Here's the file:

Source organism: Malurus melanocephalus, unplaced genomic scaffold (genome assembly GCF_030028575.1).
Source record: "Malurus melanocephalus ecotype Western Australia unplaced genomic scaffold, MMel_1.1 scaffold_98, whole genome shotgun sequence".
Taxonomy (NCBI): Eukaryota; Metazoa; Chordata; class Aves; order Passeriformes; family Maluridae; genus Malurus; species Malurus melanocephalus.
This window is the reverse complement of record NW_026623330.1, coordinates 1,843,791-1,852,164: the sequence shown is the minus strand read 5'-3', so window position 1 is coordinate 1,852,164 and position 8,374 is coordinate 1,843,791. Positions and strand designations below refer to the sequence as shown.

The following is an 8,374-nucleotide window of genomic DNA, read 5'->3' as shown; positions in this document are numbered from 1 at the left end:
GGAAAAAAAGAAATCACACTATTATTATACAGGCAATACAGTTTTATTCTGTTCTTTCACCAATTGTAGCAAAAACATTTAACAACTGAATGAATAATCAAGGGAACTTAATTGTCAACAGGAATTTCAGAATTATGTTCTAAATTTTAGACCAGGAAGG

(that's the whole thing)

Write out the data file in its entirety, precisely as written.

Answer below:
Source organism: Malurus melanocephalus, unplaced genomic scaffold (genome assembly GCF_030028575.1).
Source record: "Malurus melanocephalus ecotype Western Australia unplaced genomic scaffold, MMel_1.1 scaffold_98, whole genome shotgun sequence".
Taxonomy (NCBI): Eukaryota; Metazoa; Chordata; class Aves; order Passeriformes; family Maluridae; genus Malurus; species Malurus melanocephalus.
This window is the reverse complement of record NW_026623330.1, coordinates 1,843,791-1,852,164: the sequence shown is the minus strand read 5'-3', so window position 1 is coordinate 1,852,164 and position 8,374 is coordinate 1,843,791. Positions and strand designations below refer to the sequence as shown.

The following is an 8,374-nucleotide window of genomic DNA, read 5'->3' as shown; positions in this document are numbered from 1 at the left end:
GGAAAAAAAGAAATCACACTATTATTATACAGGCAATACAGTTTTATTCTGTTCTTTCACCAATTGTAGCAAAAACATTTAACAACTGAATGAATAATCAAGGGAACTTAATTGTCAACAGGAATTTCAGAATTATGTTCTAAATTTTAGACCAGGAAGG